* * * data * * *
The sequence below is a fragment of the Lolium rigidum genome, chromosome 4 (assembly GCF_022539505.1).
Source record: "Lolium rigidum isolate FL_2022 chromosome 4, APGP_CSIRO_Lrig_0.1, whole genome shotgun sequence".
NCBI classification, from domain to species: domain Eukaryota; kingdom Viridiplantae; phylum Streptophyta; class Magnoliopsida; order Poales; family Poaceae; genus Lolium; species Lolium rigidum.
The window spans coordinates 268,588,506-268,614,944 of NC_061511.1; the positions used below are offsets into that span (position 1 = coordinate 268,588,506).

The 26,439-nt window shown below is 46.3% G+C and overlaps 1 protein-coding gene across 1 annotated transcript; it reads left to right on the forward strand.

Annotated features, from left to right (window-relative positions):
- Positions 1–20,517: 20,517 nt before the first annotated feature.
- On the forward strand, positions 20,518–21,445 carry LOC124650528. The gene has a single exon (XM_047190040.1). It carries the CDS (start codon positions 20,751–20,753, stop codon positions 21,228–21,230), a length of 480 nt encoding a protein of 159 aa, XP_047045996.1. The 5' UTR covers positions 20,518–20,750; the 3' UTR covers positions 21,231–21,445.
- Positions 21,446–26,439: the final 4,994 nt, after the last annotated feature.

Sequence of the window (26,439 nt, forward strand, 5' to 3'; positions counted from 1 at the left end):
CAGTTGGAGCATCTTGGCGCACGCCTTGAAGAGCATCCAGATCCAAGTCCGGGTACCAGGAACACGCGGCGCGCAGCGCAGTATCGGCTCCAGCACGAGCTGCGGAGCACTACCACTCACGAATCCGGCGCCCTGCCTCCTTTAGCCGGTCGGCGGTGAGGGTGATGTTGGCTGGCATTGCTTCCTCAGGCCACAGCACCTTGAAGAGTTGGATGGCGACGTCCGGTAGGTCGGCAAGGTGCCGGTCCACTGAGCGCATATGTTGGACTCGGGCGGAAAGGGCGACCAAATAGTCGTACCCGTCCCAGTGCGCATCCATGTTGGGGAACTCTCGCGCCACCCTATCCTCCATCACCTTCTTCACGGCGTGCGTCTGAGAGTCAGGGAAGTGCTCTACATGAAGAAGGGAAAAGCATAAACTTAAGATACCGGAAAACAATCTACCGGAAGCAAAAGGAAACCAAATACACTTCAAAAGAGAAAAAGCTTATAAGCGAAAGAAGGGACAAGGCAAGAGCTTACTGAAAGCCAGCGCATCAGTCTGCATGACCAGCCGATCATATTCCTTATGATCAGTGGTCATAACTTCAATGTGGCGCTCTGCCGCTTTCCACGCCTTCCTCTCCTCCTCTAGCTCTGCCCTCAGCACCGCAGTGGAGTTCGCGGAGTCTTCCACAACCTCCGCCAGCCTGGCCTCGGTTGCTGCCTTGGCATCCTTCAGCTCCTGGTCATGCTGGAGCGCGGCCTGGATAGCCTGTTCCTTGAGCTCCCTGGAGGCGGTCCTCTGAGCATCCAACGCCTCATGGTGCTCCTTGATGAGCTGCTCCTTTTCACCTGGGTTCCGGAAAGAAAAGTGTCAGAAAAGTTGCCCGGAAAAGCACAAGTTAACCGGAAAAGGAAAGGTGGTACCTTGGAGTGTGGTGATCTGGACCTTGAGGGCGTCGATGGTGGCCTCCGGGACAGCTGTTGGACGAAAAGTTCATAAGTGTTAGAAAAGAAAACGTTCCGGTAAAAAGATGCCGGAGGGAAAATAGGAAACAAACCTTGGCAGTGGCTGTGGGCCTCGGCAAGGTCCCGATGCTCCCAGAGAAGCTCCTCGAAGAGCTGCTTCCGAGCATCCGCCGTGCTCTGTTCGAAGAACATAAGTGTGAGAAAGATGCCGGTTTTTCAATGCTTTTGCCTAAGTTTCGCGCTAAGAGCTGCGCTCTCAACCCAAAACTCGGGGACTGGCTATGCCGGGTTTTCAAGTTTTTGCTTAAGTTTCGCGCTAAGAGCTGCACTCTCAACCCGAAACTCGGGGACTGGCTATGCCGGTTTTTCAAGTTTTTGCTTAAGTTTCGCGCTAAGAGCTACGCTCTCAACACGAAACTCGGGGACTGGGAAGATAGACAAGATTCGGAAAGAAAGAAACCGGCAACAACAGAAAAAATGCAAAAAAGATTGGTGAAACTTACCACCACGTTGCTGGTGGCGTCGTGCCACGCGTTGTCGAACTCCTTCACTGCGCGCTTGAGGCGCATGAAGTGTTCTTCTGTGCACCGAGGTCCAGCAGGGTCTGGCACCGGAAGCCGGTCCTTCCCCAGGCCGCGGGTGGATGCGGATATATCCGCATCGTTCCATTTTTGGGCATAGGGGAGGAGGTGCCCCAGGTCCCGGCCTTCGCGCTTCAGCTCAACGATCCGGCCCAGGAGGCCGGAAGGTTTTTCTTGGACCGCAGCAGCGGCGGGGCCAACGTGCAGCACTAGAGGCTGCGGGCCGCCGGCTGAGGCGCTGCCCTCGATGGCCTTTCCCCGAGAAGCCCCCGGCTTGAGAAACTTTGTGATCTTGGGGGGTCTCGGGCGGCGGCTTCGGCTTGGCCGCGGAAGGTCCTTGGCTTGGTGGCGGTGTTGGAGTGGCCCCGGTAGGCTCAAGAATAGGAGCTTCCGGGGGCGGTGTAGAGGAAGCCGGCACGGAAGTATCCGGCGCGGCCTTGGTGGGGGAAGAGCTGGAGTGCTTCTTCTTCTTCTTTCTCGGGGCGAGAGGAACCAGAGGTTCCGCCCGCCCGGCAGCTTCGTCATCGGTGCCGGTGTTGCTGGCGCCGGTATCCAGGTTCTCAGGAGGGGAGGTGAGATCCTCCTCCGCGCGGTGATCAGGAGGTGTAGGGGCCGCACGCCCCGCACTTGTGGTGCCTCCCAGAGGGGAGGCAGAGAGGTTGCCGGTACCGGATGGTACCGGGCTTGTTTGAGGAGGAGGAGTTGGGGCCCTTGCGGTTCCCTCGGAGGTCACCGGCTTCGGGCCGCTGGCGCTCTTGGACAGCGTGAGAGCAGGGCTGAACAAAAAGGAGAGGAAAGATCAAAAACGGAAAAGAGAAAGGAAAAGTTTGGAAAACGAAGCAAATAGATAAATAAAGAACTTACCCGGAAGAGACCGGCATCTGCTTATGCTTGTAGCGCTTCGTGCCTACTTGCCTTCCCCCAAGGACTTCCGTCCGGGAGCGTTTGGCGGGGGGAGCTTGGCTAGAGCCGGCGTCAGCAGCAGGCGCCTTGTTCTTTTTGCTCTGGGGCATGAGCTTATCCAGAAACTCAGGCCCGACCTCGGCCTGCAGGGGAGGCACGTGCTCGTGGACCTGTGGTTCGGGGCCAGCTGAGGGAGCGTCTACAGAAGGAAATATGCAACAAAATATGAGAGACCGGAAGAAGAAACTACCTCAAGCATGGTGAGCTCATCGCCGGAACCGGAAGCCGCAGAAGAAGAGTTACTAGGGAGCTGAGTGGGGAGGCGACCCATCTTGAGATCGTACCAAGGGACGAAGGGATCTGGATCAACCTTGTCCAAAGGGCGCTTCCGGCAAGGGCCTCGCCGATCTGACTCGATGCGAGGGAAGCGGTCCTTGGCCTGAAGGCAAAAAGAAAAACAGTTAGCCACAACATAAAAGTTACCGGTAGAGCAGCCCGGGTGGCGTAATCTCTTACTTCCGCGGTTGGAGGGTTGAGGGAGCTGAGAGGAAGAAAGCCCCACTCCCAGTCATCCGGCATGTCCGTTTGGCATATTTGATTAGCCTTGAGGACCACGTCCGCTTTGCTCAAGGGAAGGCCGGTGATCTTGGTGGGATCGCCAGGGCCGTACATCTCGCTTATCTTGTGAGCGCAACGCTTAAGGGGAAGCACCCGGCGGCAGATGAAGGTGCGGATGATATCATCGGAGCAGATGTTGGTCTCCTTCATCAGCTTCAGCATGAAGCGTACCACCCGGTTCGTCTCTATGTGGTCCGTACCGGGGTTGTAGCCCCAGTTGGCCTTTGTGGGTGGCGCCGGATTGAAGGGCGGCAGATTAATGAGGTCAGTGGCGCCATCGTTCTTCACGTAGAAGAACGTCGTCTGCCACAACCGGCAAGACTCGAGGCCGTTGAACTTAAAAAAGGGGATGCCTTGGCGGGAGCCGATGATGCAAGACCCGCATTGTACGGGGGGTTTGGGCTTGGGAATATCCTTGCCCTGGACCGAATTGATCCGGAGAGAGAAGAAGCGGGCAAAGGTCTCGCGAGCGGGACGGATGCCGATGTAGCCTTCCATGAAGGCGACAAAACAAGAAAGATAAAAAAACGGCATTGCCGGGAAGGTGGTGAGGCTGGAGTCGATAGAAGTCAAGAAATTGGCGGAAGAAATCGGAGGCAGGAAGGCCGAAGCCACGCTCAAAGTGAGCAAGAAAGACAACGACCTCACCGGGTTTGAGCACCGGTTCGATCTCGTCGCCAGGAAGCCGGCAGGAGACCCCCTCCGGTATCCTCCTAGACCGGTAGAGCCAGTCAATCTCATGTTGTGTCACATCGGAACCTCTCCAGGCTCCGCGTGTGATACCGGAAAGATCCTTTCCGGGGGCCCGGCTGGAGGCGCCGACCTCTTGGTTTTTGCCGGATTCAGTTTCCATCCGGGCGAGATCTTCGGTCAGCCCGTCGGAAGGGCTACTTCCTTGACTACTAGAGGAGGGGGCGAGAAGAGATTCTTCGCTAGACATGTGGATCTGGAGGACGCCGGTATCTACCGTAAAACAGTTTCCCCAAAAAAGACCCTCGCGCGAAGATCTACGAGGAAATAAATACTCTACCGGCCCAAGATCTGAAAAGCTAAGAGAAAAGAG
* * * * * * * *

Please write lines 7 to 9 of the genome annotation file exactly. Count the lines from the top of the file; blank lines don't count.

- Positions 1–20,517: 20,517 nt before the first annotated feature.
- On the forward strand, positions 20,518–21,445 carry LOC124650528. The gene has a single exon (XM_047190040.1). It carries the CDS (start codon positions 20,751–20,753, stop codon positions 21,228–21,230), a length of 480 nt encoding a protein of 159 aa, XP_047045996.1. The 5' UTR covers positions 20,518–20,750; the 3' UTR covers positions 21,231–21,445.
- Positions 21,446–26,439: the final 4,994 nt, after the last annotated feature.